The story begins, of course, with Gary Gaetti, one of the more underrated players of his generation. (Gaetti retired with 39 WAR, exactly equal to Dale Murphy, three-tenths of a win less than Harold Baines, and seven-tenths of a win more than Aramis Ramirez, who was just as surely one of the more underrated players of his generation.) The Twins selected Gaetti with the 11th overall pick in the June secondary draft in 1979. (Gaetti was selected eight picks after the speedy Otis Nixon; the secondary draft ended after 1986.) He marched through the minor leagues, playing exactly one level per year: Rookie League Elizabethton in 1979, Low-A Wisconsin Rapids in 1980, Double-A Orlando and a tiny cup of coffee in 1981, and in the Show to stay in 1982.

He was the Twins’ full-time third baseman from 1982-1990, winning four Gold Gloves, garnering two All-Star nods, and receiving the 1987 ALCS MVP award. That year brought the team their first world championship in 27 seasons in the Twin Cities, and the first championship for the franchise since 1924, when Walter Johnson’s Washington Senators beat John McGraw’s New York Giants.

In addition to Gaetti, the team was led by future Hall of Famers Kirby Puckett and Bert Blyleven and fellow Hall of Very Gooders Frank Viola and Kent Hrbek. (Steve Carlton, at 42, made seven ineffective starts during the regular season, but it’s hard to count him as a Hall of Famer on the team; he wasn’t even on the playoff roster. Also, as long as we’re between parentheses, the mention of Frank Viola contractually obligates me to link to “The Web of the Game,” one of the most famous pieces of sportswriting of all time, a classic Roger Angell piece about a college pitching duel between Viola and Ron Darling.)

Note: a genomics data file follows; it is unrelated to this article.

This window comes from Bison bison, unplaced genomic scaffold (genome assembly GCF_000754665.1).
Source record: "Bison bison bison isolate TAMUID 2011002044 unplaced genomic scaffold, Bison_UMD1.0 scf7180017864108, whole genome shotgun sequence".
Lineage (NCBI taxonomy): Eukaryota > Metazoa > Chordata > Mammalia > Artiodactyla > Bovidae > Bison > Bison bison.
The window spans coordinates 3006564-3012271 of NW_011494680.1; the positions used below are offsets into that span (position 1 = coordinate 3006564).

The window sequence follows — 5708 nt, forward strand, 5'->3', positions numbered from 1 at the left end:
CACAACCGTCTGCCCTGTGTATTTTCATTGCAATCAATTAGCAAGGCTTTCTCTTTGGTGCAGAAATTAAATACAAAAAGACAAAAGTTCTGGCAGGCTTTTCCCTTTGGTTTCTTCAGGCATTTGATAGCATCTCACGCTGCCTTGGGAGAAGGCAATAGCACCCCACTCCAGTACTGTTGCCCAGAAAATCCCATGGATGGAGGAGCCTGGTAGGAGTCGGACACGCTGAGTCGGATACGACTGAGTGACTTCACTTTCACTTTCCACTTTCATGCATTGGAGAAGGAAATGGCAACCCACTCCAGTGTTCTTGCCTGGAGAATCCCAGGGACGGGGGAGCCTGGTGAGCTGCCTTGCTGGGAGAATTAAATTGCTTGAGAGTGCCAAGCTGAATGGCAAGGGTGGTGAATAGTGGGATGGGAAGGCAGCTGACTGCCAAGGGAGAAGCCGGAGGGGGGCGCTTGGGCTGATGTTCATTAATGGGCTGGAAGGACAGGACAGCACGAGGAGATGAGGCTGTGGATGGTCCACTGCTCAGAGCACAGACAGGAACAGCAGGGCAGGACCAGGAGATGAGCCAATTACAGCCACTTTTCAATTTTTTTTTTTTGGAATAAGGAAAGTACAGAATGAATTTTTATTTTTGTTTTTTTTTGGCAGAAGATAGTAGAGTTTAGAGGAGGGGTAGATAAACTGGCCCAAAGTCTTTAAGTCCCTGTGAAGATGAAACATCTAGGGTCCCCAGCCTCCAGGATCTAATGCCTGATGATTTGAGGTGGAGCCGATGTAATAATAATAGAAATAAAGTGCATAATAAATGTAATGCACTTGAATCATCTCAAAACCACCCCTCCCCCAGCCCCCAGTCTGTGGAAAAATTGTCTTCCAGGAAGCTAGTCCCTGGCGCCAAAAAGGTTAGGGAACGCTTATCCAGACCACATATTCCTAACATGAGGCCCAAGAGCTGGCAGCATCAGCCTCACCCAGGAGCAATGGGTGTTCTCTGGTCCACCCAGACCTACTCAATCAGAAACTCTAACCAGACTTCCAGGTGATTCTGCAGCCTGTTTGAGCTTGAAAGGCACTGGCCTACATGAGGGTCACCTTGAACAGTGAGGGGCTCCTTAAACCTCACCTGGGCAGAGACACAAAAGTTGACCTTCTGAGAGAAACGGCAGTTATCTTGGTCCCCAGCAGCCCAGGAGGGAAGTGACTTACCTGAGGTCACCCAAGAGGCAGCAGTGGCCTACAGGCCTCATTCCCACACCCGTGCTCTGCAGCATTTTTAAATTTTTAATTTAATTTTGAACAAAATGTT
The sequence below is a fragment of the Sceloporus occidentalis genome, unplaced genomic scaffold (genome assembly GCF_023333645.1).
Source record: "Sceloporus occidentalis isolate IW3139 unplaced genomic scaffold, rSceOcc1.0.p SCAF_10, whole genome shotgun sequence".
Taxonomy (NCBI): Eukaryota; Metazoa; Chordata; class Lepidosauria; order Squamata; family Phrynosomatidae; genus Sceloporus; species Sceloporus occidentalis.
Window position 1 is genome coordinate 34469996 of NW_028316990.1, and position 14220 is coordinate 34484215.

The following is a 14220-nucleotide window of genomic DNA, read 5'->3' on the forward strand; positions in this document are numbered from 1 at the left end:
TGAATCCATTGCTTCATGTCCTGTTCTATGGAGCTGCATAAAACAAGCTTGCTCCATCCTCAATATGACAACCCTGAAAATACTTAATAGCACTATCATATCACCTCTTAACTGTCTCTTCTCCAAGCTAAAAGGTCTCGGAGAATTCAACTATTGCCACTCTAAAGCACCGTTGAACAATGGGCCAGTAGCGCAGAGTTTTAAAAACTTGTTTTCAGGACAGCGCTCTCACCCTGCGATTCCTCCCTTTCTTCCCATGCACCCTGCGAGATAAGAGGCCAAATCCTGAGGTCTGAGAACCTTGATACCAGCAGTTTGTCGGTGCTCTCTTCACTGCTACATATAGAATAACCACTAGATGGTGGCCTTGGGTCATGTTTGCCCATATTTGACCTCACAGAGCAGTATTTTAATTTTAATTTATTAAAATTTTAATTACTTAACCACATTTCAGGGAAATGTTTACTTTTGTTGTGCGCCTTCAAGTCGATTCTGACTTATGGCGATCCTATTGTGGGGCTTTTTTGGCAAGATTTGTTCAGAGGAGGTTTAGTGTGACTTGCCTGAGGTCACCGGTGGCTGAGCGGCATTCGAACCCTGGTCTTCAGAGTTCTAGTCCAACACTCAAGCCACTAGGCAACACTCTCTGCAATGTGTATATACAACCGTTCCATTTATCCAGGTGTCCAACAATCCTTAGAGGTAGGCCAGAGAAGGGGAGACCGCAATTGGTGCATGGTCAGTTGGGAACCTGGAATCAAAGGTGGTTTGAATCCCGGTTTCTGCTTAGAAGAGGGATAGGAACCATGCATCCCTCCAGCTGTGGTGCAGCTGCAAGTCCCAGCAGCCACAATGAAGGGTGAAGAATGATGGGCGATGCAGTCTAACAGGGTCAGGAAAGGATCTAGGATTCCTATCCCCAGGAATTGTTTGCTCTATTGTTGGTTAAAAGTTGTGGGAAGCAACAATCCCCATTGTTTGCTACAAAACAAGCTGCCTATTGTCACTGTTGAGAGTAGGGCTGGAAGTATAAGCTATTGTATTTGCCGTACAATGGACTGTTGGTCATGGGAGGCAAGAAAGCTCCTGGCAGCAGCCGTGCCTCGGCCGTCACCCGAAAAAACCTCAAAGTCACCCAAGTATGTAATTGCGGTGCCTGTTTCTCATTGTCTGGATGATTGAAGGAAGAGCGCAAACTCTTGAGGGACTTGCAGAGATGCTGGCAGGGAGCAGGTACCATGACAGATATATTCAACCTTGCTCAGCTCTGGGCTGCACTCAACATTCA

When he first became eligible for free agency, Gaetti re-upped with the Twins, signing a three-year contract for 1988-1990. But he departed as a free agent after that, after producing 25.7 WAR in the previous nine seasons. He wasn’t a great hitter — his wRC+ in that time was 98 — but he hit 201 homers as a Twin, and his bat certainly wasn’t a drag on the lineup. In addition, he was a truly spectacular fielder, leading the majors over the period in fielding runs above average at third base. The Twins would rarely again have a player so well-balanced; in the future, they would typically have to pick a player who could either hit or field, but not both. (There was a notable Canadian exception to that rule.)